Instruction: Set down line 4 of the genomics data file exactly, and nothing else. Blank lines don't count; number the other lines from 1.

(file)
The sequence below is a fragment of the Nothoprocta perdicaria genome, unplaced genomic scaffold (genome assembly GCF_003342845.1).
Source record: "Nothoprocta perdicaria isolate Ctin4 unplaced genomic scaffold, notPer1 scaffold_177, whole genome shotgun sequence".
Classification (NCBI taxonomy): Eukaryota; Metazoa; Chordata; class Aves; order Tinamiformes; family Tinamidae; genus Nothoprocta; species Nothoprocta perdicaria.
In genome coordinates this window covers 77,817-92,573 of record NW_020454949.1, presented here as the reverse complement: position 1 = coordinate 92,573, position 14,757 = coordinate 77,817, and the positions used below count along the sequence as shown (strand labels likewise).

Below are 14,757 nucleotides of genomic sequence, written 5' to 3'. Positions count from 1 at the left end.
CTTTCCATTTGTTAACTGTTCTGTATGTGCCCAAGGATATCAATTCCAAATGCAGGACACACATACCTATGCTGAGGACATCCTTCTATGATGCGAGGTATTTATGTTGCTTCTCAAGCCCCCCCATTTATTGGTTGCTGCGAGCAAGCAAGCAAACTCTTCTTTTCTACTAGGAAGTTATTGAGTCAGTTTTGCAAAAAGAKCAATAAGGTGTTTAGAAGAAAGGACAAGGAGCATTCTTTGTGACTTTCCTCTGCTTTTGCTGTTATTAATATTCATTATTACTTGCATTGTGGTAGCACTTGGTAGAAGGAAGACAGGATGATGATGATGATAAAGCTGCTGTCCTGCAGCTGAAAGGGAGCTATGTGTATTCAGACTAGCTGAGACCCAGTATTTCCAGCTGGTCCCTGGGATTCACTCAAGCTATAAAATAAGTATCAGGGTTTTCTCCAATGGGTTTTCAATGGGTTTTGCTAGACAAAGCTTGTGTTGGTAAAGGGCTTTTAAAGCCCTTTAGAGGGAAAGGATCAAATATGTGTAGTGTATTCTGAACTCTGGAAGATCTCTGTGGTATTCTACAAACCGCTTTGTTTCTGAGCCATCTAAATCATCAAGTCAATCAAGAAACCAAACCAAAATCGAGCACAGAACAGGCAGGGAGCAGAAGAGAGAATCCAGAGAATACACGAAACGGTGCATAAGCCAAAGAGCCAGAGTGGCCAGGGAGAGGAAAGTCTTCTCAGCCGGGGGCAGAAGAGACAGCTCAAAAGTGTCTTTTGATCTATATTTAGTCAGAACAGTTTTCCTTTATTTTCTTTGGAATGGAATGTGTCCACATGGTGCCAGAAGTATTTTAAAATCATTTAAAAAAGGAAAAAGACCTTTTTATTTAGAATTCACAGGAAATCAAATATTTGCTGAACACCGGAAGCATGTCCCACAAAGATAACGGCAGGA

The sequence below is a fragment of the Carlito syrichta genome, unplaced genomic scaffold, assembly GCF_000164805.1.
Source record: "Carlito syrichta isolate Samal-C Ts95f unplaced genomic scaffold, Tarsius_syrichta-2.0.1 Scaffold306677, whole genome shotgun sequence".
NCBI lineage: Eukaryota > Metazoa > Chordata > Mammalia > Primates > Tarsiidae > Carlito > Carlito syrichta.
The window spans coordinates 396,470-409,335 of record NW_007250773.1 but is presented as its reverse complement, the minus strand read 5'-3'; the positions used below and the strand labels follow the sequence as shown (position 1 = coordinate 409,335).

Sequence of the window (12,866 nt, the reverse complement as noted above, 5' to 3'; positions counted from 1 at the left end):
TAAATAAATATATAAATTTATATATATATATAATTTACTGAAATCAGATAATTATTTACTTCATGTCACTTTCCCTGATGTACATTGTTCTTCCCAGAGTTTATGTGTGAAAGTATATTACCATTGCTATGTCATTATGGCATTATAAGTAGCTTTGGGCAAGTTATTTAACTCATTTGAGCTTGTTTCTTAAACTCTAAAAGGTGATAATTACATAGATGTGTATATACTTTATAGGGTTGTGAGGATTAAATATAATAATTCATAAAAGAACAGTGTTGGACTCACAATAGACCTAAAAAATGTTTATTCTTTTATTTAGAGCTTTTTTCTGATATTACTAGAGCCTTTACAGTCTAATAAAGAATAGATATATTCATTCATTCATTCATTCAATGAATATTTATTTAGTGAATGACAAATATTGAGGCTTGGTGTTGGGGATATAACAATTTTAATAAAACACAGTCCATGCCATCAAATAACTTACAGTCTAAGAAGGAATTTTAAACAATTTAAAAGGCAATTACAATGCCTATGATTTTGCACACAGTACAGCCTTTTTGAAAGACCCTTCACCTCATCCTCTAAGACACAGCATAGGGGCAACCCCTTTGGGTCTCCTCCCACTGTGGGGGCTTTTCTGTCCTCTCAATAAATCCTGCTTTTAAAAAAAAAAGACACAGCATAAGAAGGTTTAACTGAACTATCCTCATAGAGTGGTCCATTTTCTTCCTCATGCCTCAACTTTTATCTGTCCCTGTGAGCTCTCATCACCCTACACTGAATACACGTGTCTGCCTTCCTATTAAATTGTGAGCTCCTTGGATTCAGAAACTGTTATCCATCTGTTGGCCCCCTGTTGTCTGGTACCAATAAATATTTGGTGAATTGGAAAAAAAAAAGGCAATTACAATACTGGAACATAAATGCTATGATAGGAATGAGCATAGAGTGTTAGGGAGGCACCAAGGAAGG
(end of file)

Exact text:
In genome coordinates this window covers 77,817-92,573 of record NW_020454949.1, presented here as the reverse complement: position 1 = coordinate 92,573, position 14,757 = coordinate 77,817, and the positions used below count along the sequence as shown (strand labels likewise).